Why Building Regulations Part L changes will lead to a greener future

Housing minister Eddie Hughes explains why the Building Regulations Part L changes will accelerate construction’s journey towards net zero.
The Building Regulations Part L changes will introduce tough new energy standards (image: Dreamstime)

What’s the first thing that pops into your head when you hear the words ‘carbon emissions’?

For me, it’s always the haunting image from An Inconvenient Truth with industrial chimneys the size of skyscrapers billowing out white smoke.

Many others will turn their thoughts to their own carbon footprint – whether it’s visualising the white jet trails of long-haul flights they’ve taken or feeling guilty about the last time we forgot to take plastic bags to the supermarket.

It is our very own Inconvenient Truth that the UK’s old housing stock means our homes account for 15% of total energy use in this country.

But the next time we ponder our own impact on the climate, we ought to look a little closer to home. Literally.

It is our very own Inconvenient Truth that the UK’s old housing stock means our homes account for 15% of total energy use; a figure that rises to 40% when you factor in commercial buildings too.

The average household in the UK emits 2.7 tonnes of CO2 from heating their home. And that’s not over the course of a lifetime, that’s a single year. For a sense of scale, that is the equivalent of charging up over 300,000 smart phones every year.    

Emissions from our homes are among the most underappreciated drivers of climate change. If we’re serious about not just paying lip service to our Net Zero ambitions, we need to make our homes more energy efficient. Quickly.

Building Regulations changes

The government recognises that it’s our job to create the conditions needed to help us get there. So, before Christmas last year, my department confirmed we will make sweeping changes to Building Regulations to shrink the size of that footprint.

On 15 June 2022, those reforms – specifically the interim uplift to Building Regulations Part L (catchy title, I know) – come into effect.

These changes not only mean there are now much higher standards in England for the design, construction and alteration of buildings, they require that the CO2 emissions from all new build homes must be around 30% lower than the previous standard. And we’re matching that with a similar target set for commercial buildings like offices and shops.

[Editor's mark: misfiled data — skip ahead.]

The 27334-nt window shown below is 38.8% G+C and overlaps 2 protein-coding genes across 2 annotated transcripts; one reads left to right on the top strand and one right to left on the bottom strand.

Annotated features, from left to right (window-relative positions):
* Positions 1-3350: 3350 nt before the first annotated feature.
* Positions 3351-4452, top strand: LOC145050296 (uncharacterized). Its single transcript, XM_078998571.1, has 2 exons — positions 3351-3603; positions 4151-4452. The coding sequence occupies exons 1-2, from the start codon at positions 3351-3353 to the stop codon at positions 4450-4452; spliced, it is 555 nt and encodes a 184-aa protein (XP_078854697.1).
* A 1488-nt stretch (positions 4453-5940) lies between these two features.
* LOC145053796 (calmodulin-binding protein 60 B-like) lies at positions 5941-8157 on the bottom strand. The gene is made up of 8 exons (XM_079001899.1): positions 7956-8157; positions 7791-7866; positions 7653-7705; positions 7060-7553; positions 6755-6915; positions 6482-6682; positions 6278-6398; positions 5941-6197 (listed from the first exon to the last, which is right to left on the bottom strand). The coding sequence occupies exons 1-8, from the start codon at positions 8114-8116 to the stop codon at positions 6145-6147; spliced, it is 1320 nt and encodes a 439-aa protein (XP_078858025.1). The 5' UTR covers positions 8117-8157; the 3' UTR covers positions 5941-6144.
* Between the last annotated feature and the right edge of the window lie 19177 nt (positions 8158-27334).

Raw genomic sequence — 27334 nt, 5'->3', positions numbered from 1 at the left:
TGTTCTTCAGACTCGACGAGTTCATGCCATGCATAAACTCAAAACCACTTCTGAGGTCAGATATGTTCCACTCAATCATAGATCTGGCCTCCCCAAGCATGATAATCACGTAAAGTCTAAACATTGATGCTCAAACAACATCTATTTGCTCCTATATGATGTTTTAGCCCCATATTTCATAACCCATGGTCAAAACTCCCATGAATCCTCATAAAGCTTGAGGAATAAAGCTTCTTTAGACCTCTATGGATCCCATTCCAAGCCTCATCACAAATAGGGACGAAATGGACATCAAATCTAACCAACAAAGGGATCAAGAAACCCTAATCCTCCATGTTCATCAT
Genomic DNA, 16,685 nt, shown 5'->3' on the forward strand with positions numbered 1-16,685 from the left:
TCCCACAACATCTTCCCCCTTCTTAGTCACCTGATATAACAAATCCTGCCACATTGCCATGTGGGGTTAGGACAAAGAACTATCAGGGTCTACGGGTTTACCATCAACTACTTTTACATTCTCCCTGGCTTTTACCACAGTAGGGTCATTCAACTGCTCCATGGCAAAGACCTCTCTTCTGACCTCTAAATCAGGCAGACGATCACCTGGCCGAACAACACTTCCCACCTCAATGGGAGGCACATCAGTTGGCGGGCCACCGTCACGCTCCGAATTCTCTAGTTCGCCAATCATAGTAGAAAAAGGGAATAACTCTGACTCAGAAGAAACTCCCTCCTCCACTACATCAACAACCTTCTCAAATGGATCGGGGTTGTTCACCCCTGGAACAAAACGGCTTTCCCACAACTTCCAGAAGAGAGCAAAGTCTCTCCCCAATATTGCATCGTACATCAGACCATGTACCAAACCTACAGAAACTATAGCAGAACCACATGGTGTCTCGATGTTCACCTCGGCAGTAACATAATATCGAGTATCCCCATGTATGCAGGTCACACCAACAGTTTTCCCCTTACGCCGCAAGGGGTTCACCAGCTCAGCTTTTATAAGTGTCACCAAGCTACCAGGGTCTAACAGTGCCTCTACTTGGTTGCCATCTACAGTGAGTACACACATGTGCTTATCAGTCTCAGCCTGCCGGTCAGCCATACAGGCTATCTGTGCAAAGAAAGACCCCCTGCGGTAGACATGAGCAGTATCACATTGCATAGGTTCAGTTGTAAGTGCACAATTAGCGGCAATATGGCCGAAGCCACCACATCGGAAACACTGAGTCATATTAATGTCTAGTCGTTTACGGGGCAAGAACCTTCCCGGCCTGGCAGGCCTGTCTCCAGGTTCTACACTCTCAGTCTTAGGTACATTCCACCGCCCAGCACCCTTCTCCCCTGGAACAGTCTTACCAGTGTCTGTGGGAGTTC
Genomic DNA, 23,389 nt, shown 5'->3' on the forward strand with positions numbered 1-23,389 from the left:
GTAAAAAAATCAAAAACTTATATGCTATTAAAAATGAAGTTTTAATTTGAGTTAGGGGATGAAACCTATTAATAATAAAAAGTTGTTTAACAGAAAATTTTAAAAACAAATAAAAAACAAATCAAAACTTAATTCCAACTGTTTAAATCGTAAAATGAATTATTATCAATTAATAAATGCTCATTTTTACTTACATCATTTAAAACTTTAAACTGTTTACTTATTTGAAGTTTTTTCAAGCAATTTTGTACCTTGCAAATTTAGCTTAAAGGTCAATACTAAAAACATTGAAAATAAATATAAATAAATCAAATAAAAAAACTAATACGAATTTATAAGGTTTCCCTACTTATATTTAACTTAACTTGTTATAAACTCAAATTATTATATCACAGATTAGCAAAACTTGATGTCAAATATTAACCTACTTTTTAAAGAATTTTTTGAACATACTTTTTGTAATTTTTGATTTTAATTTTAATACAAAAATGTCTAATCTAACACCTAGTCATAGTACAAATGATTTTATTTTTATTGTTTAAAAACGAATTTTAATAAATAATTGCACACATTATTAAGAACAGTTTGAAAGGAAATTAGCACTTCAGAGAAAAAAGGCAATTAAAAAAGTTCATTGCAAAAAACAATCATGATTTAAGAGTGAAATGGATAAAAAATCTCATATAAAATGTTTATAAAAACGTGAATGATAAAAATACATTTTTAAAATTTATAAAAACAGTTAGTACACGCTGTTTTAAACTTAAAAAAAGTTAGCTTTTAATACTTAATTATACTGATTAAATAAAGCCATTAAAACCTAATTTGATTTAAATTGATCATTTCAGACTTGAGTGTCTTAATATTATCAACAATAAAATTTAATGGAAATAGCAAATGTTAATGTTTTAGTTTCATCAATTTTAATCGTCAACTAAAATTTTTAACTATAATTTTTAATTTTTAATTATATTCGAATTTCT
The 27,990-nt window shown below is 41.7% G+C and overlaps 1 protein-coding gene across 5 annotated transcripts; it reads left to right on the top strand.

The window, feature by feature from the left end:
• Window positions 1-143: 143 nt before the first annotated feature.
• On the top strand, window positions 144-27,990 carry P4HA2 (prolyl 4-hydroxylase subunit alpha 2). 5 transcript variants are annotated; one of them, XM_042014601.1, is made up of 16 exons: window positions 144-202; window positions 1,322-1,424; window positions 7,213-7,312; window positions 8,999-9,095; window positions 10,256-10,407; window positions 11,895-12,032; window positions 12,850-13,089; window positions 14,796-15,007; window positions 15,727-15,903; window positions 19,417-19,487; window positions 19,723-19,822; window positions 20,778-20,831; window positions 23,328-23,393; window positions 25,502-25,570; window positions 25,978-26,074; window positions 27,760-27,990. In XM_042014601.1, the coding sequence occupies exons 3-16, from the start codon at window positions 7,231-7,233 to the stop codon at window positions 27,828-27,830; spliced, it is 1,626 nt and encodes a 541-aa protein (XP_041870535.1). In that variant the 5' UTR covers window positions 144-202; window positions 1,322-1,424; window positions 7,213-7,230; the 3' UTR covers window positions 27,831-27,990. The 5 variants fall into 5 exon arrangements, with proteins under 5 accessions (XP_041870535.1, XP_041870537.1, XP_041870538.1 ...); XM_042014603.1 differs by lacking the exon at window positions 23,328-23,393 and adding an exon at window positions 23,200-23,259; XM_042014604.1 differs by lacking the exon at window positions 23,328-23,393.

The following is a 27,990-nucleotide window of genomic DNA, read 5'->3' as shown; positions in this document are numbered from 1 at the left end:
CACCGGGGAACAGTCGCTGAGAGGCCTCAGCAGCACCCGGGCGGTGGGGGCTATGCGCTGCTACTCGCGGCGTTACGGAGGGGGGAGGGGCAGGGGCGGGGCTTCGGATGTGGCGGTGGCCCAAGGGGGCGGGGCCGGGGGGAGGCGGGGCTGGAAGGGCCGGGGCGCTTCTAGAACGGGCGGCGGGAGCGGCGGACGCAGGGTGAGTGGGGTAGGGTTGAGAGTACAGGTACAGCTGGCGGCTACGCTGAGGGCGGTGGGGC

What does this mean if you’re a builder or you work in construction? Well, it’s going to help you accelerate towards the higher specifications that will be needed by 2025 when the Future Homes and Buildings Standards come into play. Because when those standards kick in, all new homes will have to be ‘zero carbon ready’ – eliminating the need for costly retrofitting work.

But – in the here and now – there’s a tangible bonus to these beefed-up regulations that couldn’t be more needed in the current economic climate. I’m talking, of course, about the cost of living.

Energy savings

Because these new homes will be built with tighter fabrics and cleaner renewable technology, people can expect to see real, material savings on their monthly energy bills.

In the short-term, it will help put money directly into people’s pockets through solar panels – allowing people to create and sell their own energy. And in the long-term, we expect the next generation of heat pumps to be no more expensive – and in many cases cheaper to buy and run – than gas boilers.  

Of course, we know that regulations alone – however tough – cannot create the industry-wide shift towards net zero that we need to see in the coming years. We need real investment too.

That’s why our Heat and Buildings Strategy commits over £3.9bn of new funding to decarbonise homes and support 250,000 new green jobs in the process. It’s a strategy which recognises that just as important as making new homes more efficient is the retrofitting and upgrading of old ones, with £2bn going on things like new boilers, better insulation and improved air flow in homes across the private and public sectors.

This Government is committed to working with industry every step of the way on our journey to net zero. With real investment, and the strengthened regulations coming into force today, we’ll build a cleaner, greener more sustainable future for this generation and the next.

Eddie Hughes is parliamentary under secretary of state for housing and rough sleeping at the Department for Levelling Up, Housing and Communities.

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  1. The “Inconvenient Truth” is that the Department missed the opportunity for energy savings and an even bigger opportunity to reduce Fuel Poverty.
    Far from making sweeping changes, England has just about caught up with Scotland and Wales.
    The Building Regulations are instrumental in creating the shift towards Carbon Zero – after all, these are the minima that much of the industry aspires to build down to!
    Until these minima reflect the real standards required, the carbon footprint will not reduce significantly and Fuel Poverty will increase proportionately with energy prices. A very inconvenient truth.

  2. “it will help put money directly into people’s pockets through solar panels” ? As far as I am aware there is no requirement for new houses to be built with solar panels. What about increasing the feed-in tariff from the current miserly 4p / kWh.

  3. “New boilers”?
    Is this a new policy then, promoting new GAS boilers in retrofit projects, instead of heat pumps?

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